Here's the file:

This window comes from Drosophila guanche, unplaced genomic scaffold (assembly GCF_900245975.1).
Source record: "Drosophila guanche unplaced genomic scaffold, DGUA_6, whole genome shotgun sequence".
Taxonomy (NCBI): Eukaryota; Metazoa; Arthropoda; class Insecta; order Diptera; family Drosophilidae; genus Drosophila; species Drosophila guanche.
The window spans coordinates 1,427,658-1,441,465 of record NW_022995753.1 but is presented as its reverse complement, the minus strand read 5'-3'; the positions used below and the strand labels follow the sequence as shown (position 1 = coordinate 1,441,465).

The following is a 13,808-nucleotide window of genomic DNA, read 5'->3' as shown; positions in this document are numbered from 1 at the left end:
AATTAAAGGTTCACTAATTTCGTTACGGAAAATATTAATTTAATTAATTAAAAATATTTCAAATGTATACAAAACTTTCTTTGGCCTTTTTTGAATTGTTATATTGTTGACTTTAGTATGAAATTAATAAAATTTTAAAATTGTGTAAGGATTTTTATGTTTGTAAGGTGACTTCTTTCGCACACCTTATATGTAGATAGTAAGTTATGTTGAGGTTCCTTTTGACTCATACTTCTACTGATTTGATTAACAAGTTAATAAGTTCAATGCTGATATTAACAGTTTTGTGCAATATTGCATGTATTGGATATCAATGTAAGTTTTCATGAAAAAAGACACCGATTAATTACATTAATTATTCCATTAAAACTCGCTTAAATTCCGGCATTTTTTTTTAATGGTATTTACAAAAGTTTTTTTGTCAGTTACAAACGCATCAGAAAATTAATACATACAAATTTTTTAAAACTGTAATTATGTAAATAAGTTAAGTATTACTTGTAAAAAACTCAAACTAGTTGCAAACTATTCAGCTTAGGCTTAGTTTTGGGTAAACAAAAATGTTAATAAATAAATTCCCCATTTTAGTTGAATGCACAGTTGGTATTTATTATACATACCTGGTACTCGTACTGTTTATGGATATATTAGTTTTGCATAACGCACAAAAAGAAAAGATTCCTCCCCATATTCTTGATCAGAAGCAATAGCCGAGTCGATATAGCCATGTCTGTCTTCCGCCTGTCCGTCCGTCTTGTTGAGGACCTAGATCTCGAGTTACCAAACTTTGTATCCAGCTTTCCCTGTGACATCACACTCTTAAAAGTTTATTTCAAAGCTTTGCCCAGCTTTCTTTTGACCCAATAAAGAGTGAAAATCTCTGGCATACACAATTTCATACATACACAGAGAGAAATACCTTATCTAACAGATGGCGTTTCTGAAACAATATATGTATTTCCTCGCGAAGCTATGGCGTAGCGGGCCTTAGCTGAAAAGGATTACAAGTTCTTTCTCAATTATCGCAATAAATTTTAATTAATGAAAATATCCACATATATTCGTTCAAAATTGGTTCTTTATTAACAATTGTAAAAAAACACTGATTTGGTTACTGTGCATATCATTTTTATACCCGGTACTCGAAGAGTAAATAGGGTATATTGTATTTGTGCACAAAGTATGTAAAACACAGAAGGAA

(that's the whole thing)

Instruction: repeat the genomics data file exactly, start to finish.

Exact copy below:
This window comes from Drosophila guanche, unplaced genomic scaffold (assembly GCF_900245975.1).
Source record: "Drosophila guanche unplaced genomic scaffold, DGUA_6, whole genome shotgun sequence".
Taxonomy (NCBI): Eukaryota; Metazoa; Arthropoda; class Insecta; order Diptera; family Drosophilidae; genus Drosophila; species Drosophila guanche.
The window spans coordinates 1,427,658-1,441,465 of record NW_022995753.1 but is presented as its reverse complement, the minus strand read 5'-3'; the positions used below and the strand labels follow the sequence as shown (position 1 = coordinate 1,441,465).

The following is a 13,808-nucleotide window of genomic DNA, read 5'->3' as shown; positions in this document are numbered from 1 at the left end:
AATTAAAGGTTCACTAATTTCGTTACGGAAAATATTAATTTAATTAATTAAAAATATTTCAAATGTATACAAAACTTTCTTTGGCCTTTTTTGAATTGTTATATTGTTGACTTTAGTATGAAATTAATAAAATTTTAAAATTGTGTAAGGATTTTTATGTTTGTAAGGTGACTTCTTTCGCACACCTTATATGTAGATAGTAAGTTATGTTGAGGTTCCTTTTGACTCATACTTCTACTGATTTGATTAACAAGTTAATAAGTTCAATGCTGATATTAACAGTTTTGTGCAATATTGCATGTATTGGATATCAATGTAAGTTTTCATGAAAAAAGACACCGATTAATTACATTAATTATTCCATTAAAACTCGCTTAAATTCCGGCATTTTTTTTTAATGGTATTTACAAAAGTTTTTTTGTCAGTTACAAACGCATCAGAAAATTAATACATACAAATTTTTTAAAACTGTAATTATGTAAATAAGTTAAGTATTACTTGTAAAAAACTCAAACTAGTTGCAAACTATTCAGCTTAGGCTTAGTTTTGGGTAAACAAAAATGTTAATAAATAAATTCCCCATTTTAGTTGAATGCACAGTTGGTATTTATTATACATACCTGGTACTCGTACTGTTTATGGATATATTAGTTTTGCATAACGCACAAAAAGAAAAGATTCCTCCCCATATTCTTGATCAGAAGCAATAGCCGAGTCGATATAGCCATGTCTGTCTTCCGCCTGTCCGTCCGTCTTGTTGAGGACCTAGATCTCGAGTTACCAAACTTTGTATCCAGCTTTCCCTGTGACATCACACTCTTAAAAGTTTATTTCAAAGCTTTGCCCAGCTTTCTTTTGACCCAATAAAGAGTGAAAATCTCTGGCATACACAATTTCATACATACACAGAGAGAAATACCTTATCTAACAGATGGCGTTTCTGAAACAATATATGTATTTCCTCGCGAAGCTATGGCGTAGCGGGCCTTAGCTGAAAAGGATTACAAGTTCTTTCTCAATTATCGCAATAAATTTTAATTAATGAAAATATCCACATATATTCGTTCAAAATTGGTTCTTTATTAACAATTGTAAAAAAACACTGATTTGGTTACTGTGCATATCATTTTTATACCCGGTACTCGAAGAGTAAATAGGGTATATTGTATTTGTGCACAAAGTATGTAAAACACAGAAGGAA